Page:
There are other nature-based solutions we talk about frequently on this blog. I am personally deeply engaged with the salmon-rice project. Sacramento Valley Chinook salmon evolved within a landscape full of floodplains and wetlands (see artistic recreation by Laura Cunningham, above). Juvenile Chinook salmon, born to clear snowmelt streams of the Sierras out-migrated onto the valley floor where they reared, fed on the luxurious carbon and floodplain foods, and gained energy for the final leg of their arduous journey to the Pacific Ocean. Fast forward to present day, and 95% of the floodplain in the Central Valley is gone. However, there are roughly 500,000 acres of rice fields that might be used more smartly to assist struggling salmon populations (Katz et al. 2017; Holmes et al. 2020). Mimicking historical floodplains using rice fields is already a widely known and effective conservation practice for migratory birds of the Sacramento Valley (Bird et al. 2000, Eadie et. al. 2008). Thus, it follows that these same practices might work for native fishes. We just need to figure it out! Here is a recent podcast on the topic. There is also an indication that having fish on rice fields might help mitigate flux of methane (a greenhouse gas), a concept that connects with the regenerative agriculture movement described below.
Environmental flows are a nature-based solution that receives much attention from CWS and California scientists (e.g., Yarnell et al. 2020; Grantham et al. 2022; Yarnell et al. 2022). Perhaps “flows” are about more than just a minimum value of water needed in a river. The magnitude and frequency, timing, duration, and rate of change in flows all matter (Poff et al. 1997). Further, the quality of the water may also matter. There is rightfully much interest in this science, mainly because it aims to make the most of the water we do have, and it has also been shown to actually work (Kendy et al. 2017; Chen and Wu 2019; Tickner et al. 2020). There are interesting parallel frameworks afoot for describing natural thermal regimes of streams – see Willis et al. 2021. However, there is still much science needed to figure this all out in California, and because it involves water users and endangered species, it is bound to be controversial. Nonetheless, long-term hydrographs of natural rivers combined with ecological data on these same systems provide windows into the natural mechanics of river ecosystem function. Scientists unlocking these nature-based secrets should be in high demand by water professionals in California in the future.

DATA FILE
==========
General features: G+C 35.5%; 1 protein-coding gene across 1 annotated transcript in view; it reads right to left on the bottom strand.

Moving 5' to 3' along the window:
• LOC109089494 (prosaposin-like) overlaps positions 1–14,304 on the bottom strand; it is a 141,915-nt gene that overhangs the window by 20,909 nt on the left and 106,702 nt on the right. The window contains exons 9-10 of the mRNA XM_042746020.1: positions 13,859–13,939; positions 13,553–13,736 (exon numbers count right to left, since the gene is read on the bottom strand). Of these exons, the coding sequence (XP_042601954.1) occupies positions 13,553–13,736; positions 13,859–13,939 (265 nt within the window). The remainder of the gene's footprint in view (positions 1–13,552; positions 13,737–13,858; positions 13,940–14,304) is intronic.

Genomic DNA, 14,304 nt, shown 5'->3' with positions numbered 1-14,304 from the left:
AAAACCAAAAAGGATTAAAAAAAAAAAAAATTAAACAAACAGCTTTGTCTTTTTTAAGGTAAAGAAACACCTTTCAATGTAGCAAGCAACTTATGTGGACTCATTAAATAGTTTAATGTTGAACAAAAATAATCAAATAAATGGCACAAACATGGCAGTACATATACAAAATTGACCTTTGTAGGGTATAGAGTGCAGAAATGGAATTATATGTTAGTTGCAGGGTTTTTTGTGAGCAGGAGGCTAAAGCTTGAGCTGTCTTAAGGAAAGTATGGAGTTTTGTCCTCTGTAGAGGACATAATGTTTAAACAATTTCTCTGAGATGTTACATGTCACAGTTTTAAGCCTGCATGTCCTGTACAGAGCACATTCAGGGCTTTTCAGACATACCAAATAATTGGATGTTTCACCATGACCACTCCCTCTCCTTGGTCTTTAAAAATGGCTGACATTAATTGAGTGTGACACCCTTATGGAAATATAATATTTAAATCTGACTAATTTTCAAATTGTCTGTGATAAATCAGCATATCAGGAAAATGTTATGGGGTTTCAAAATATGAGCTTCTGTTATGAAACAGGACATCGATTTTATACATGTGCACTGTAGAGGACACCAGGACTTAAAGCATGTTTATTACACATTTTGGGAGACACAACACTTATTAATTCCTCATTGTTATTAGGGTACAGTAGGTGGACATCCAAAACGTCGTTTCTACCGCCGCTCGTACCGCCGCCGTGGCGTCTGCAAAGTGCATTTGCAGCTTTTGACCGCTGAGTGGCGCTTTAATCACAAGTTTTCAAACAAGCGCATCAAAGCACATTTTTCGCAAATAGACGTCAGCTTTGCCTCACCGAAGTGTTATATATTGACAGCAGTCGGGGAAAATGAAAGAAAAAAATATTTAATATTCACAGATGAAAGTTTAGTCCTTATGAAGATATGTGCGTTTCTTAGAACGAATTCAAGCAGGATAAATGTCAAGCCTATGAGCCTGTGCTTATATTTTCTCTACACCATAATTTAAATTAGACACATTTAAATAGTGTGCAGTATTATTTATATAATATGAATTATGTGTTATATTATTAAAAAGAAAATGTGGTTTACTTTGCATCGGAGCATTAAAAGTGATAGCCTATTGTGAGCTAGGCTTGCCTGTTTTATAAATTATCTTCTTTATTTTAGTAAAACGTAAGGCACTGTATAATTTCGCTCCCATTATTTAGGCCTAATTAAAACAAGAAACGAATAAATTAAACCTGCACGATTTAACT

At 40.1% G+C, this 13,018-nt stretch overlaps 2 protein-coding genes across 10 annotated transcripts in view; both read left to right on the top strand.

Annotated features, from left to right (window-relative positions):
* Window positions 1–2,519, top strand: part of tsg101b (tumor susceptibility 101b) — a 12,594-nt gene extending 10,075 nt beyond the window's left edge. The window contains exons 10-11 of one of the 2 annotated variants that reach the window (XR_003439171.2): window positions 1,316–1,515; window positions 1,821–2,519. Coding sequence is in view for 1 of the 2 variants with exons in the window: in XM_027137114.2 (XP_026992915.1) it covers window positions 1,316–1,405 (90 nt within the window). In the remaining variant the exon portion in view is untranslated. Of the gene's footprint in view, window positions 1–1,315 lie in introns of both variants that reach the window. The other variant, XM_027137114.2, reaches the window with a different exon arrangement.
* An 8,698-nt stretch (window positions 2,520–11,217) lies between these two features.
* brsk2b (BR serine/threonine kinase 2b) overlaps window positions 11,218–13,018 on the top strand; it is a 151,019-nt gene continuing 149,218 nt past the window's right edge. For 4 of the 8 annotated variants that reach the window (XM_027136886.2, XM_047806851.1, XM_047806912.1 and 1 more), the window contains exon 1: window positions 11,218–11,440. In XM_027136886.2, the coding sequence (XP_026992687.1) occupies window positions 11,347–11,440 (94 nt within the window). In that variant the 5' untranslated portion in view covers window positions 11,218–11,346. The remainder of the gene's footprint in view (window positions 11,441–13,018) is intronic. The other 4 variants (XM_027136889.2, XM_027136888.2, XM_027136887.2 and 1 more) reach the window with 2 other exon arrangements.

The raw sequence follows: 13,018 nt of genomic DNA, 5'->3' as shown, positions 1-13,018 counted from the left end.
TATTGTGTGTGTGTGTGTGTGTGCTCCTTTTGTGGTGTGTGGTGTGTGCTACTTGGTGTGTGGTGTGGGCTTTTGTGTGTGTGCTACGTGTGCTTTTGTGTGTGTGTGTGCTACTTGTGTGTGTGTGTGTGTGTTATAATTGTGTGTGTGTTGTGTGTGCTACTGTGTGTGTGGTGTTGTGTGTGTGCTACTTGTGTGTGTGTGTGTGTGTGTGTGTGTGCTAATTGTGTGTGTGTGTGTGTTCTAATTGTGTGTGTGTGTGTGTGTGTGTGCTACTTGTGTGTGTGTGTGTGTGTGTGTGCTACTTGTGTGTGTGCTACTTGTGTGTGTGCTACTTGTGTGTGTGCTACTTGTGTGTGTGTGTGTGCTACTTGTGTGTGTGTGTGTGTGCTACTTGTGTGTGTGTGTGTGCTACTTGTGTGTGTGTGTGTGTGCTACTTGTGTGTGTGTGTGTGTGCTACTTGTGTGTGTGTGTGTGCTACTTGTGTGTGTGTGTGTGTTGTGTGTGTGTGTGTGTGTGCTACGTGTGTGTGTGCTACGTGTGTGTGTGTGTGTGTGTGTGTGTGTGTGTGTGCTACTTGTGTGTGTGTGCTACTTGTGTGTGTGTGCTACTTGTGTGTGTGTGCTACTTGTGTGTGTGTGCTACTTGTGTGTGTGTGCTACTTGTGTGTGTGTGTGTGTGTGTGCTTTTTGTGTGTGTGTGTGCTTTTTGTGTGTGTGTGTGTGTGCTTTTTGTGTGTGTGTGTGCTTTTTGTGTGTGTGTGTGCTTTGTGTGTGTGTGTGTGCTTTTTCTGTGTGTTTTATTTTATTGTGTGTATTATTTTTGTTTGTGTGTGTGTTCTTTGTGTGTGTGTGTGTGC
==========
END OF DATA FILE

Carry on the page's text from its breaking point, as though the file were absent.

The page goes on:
‘Regenerative agriculture’ is a larger movement also worth examining within the context of NBS (Schulte et al. 2021). Agriculture is a modern miracle – we can feed many more people now on the same amount of arable land as in 1960. Nonetheless, such high productivity and land efficiency also comes at an environmental price. Effects of conventional row crop agriculture on soils (Arnhold et al. 2014; Fageria et al. 2004), insects (critical to soil health) (Wagner et al. 2021), water quality (Baker 1985), and wildlife (Brinkman et al. 2005) are well-documented (Rhodes et al. 2017). Although no legal or regulatory definition of ‘regenerative agriculture’ exists, a surge in academic research indicates the topic is gaining traction with scholars (Newton et al. 2020). Examples of regenerative agriculture include reductions in tillage, use of cover crops and crop rotations, increasing crop plant diversity, restoration of native plants and habitats, integration of free-range livestock, use of ecological or natural principals, organic methods, focus on smaller scale systems, holistic grazing, incorporation of local knowledge, and others (Newton et al. 2020). In Iowa corn and soybean fields, replacing just 10% of land with strips of restored prairie increased overall biodiversity and ecosystem services with almost no impacts to crop production (Schulte et al. 2017). In Indiana, winter cover crops decreased soil nitrate by >50% while soil N mineralization and nitrification rates increased (Christopher et al. 2021). The regenerative agriculture movement is clearly quite real and is generating innovation within the agricultural sector.